Broforce is a classic side scroller game with basic run and jump mechanics and physically based level puzzles. Players have simple controls like “jump”, “shoot”, “special attack”, and “taunt” and they can use these simple controls to kill everything, but also to interact with the environment (shooting through walls, the earth, setting off explosions etc) to try and get through a level. Death is treated like classic arcade death, you have no health bar, if you die, and all your lives are lost, the level starts over from either the beginning or a check point. Your goal on each level is to “liberate the area” which basically means “blow everything up and kill the red devil suited boss figurehead at the end of the level”. Sometimes you will have mid level, or final bosses to the tune of classic arcade games which means the boss has a health bar, but you don’t. Your other goal is to “Free” as many prisoners as possible. The more you free, the more characters you unlock, the more lives you obtain for that level. Broforce has an extensive list of action hero characters. Oh and at the end of the game YOU ACTUALLY FIGHT SATAN as the final boss. Its weirdly Metroid like. One thing I find interesting is that the levels themselves while related are not linearly connected. You basically use a world map to fly around and choose what mission to do. Which is nice, because you don’t have to play things in order. Or like a callback to Super Mario 3, even if you are ready to fight the end boss, you can go back and some extra levels beforehand.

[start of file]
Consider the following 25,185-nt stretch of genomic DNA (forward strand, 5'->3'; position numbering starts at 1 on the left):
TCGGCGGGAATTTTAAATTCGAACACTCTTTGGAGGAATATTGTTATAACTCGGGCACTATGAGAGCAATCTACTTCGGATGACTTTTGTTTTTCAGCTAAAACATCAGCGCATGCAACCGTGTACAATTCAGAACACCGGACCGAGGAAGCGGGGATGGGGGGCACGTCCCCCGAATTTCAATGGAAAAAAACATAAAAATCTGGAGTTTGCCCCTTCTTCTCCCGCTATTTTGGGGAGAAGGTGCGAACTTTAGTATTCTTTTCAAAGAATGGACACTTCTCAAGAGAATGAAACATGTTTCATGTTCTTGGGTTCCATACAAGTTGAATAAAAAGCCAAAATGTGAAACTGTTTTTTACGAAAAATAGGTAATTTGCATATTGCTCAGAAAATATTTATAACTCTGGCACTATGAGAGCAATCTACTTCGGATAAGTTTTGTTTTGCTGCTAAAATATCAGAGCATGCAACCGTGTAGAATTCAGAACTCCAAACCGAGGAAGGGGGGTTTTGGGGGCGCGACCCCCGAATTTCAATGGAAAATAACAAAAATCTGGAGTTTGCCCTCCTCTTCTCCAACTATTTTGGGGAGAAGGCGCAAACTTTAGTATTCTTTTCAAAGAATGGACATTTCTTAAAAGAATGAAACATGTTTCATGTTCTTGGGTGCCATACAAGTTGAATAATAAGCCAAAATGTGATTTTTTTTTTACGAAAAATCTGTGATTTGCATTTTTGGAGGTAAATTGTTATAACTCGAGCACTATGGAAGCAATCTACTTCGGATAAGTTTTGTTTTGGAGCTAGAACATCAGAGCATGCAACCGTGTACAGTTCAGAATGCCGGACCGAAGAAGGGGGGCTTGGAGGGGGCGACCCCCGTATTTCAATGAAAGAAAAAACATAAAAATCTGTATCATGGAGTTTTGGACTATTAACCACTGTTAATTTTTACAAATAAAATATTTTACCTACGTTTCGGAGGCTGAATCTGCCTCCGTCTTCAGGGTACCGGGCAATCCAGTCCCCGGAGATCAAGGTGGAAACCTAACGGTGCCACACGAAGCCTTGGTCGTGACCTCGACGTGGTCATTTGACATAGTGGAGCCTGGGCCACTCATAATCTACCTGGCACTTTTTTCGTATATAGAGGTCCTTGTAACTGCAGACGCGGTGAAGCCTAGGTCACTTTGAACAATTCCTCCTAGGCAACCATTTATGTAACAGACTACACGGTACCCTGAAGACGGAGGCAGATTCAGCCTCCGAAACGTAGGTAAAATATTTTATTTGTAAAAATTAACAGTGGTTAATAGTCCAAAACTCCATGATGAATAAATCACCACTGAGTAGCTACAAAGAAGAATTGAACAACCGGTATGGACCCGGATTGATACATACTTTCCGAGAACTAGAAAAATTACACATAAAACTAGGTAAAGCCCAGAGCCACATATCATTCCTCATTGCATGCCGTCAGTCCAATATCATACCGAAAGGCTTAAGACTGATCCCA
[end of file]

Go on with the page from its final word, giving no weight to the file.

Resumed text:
Broforce has a weirdly emergent gameplay. Yes its a shoot everything side scrolling puzzler, but because you can mess with most of the elements in the environment, you can set off all kinds of weird chain reactions. This means you also have an itch to just explore stuff like “I wonder what happens when I put this dynomite on this building’s roof?” or “If I shoot these barrels with a mech, which way will they tip?” Its totally possible to beat levels just by turning the environment on all the npcs, or using it for advantage, and that’s kind of an unexpected level of amusement and sophistication for a shoot all the things side scroller. But be aware, you can also get stuck if you carve out too much of the environment. It some ways it becomes more of a you vs the territory, than you vs the npcs. Which is unexpected. Players don’t really interact too much in game, they mostly interact with one another using loose strategy to clear a level verbally in real life. Its a multiplayer couch strategy game, so Broforce is much more fun with friends.